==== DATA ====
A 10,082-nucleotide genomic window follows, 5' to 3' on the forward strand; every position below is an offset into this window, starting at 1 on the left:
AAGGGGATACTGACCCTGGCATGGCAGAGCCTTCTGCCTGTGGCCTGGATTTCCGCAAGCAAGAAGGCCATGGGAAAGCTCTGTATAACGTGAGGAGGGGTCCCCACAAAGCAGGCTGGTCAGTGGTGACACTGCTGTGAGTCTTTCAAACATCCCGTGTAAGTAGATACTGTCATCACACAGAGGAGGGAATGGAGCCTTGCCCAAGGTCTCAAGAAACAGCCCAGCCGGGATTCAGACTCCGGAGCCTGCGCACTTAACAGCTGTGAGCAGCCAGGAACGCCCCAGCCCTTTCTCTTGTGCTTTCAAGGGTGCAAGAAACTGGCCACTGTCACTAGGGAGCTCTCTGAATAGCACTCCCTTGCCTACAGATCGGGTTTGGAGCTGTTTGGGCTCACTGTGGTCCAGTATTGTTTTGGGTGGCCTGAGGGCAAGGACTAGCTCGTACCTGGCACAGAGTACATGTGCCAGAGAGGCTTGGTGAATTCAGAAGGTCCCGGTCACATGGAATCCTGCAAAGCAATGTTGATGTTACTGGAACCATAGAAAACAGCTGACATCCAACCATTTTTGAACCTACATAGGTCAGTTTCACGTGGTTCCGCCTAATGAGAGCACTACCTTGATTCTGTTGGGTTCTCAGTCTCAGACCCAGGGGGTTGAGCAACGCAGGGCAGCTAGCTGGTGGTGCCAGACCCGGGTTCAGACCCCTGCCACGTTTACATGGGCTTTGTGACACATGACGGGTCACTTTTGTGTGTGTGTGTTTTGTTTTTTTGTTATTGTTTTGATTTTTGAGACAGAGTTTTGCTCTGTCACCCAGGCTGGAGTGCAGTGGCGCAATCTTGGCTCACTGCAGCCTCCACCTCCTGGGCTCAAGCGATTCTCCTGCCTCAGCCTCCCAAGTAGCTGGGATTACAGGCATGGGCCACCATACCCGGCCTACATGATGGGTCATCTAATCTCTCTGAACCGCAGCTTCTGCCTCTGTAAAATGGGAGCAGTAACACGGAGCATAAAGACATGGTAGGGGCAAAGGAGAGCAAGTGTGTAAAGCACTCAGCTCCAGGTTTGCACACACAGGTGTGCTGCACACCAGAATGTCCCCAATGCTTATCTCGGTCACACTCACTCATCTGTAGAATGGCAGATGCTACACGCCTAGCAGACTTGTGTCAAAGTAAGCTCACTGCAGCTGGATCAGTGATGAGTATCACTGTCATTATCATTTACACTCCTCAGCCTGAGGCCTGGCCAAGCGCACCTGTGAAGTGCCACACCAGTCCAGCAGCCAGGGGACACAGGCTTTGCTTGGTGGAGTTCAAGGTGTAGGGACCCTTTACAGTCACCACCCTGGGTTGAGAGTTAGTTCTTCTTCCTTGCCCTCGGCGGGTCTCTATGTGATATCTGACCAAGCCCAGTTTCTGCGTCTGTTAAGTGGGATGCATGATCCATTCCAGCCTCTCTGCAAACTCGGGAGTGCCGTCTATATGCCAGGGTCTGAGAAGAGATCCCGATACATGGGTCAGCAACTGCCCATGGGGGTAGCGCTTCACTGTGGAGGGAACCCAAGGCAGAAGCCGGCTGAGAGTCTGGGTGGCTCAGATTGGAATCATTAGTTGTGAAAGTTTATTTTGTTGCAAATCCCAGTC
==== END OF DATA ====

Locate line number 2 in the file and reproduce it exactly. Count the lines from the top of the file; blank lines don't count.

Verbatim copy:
AAGGGGATACTGACCCTGGCATGGCAGAGCCTTCTGCCTGTGGCCTGGATTTCCGCAAGCAAGAAGGCCATGGGAAAGCTCTGTATAACGTGAGGAGGGGTCCCCACAAAGCAGGCTGGTCAGTGGTGACACTGCTGTGAGTCTTTCAAACATCCCGTGTAAGTAGATACTGTCATCACACAGAGGAGGGAATGGAGCCTTGCCCAAGGTCTCAAGAAACAGCCCAGCCGGGATTCAGACTCCGGAGCCTGCGCACTTAACAGCTGTGAGCAGCCAGGAACGCCCCAGCCCTTTCTCTTGTGCTTTCAAGGGTGCAAGAAACTGGCCACTGTCACTAGGGAGCTCTCTGAATAGCACTCCCTTGCCTACAGATCGGGTTTGGAGCTGTTTGGGCTCACTGTGGTCCAGTATTGTTTTGGGTGGCCTGAGGGCAAGGACTAGCTCGTACCTGGCACAGAGTACATGTGCCAGAGAGGCTTGGTGAATTCAGAAGGTCCCGGTCACATGGAATCCTGCAAAGCAATGTTGATGTTACTGGAACCATAGAAAACAGCTGACATCCAACCATTTTTGAACCTACATAGGTCAGTTTCACGTGGTTCCGCCTAATGAGAGCACTACCTTGATTCTGTTGGGTTCTCAGTCTCAGACCCAGGGGGTTGAGCAACGCAGGGCAGCTAGCTGGTGGTGCCAGACCCGGGTTCAGACCCCTGCCACGTTTACATGGGCTTTGTGACACATGACGGGTCACTTTTGTGTGTGTGTGTTTTGTTTTTTTGTTATTGTTTTGATTTTTGAGACAGAGTTTTGCTCTGTCACCCAGGCTGGAGTGCAGTGGCGCAATCTTGGCTCACTGCAGCCTCCACCTCCTGGGCTCAAGCGATTCTCCTGCCTCAGCCTCCCAAGTAGCTGGGATTACAGGCATGGGCCACCATACCCGGCCTACATGATGGGTCATCTAATCTCTCTGAACCGCAGCTTCTGCCTCTGTAAAATGGGAGCAGTAACACGGAGCATAAAGACATGGTAGGGGCAAAGGAGAGCAAGTGTGTAAAGCACTCAGCTCCAGGTTTGCACACACAGGTGTGCTGCACACCAGAATGTCCCCAATGCTTATCTCGGTCACACTCACTCATCTGTAGAATGGCAGATGCTACACGCCTAGCAGACTTGTGTCAAAGTAAGCTCACTGCAGCTGGATCAGTGATGAGTATCACTGTCATTATCATTTACACTCCTCAGCCTGAGGCCTGGCCAAGCGCACCTGTGAAGTGCCACACCAGTCCAGCAGCCAGGGGACACAGGCTTTGCTTGGTGGAGTTCAAGGTGTAGGGACCCTTTACAGTCACCACCCTGGGTTGAGAGTTAGTTCTTCTTCCTTGCCCTCGGCGGGTCTCTATGTGATATCTGACCAAGCCCAGTTTCTGCGTCTGTTAAGTGGGATGCATGATCCATTCCAGCCTCTCTGCAAACTCGGGAGTGCCGTCTATATGCCAGGGTCTGAGAAGAGATCCCGATACATGGGTCAGCAACTGCCCATGGGGGTAGCGCTTCACTGTGGAGGGAACCCAAGGCAGAAGCCGGCTGAGAGTCTGGGTGGCTCAGATTGGAATCATTAGTTGTGAAAGTTTATTTTGTTGCAAATCCCAGTC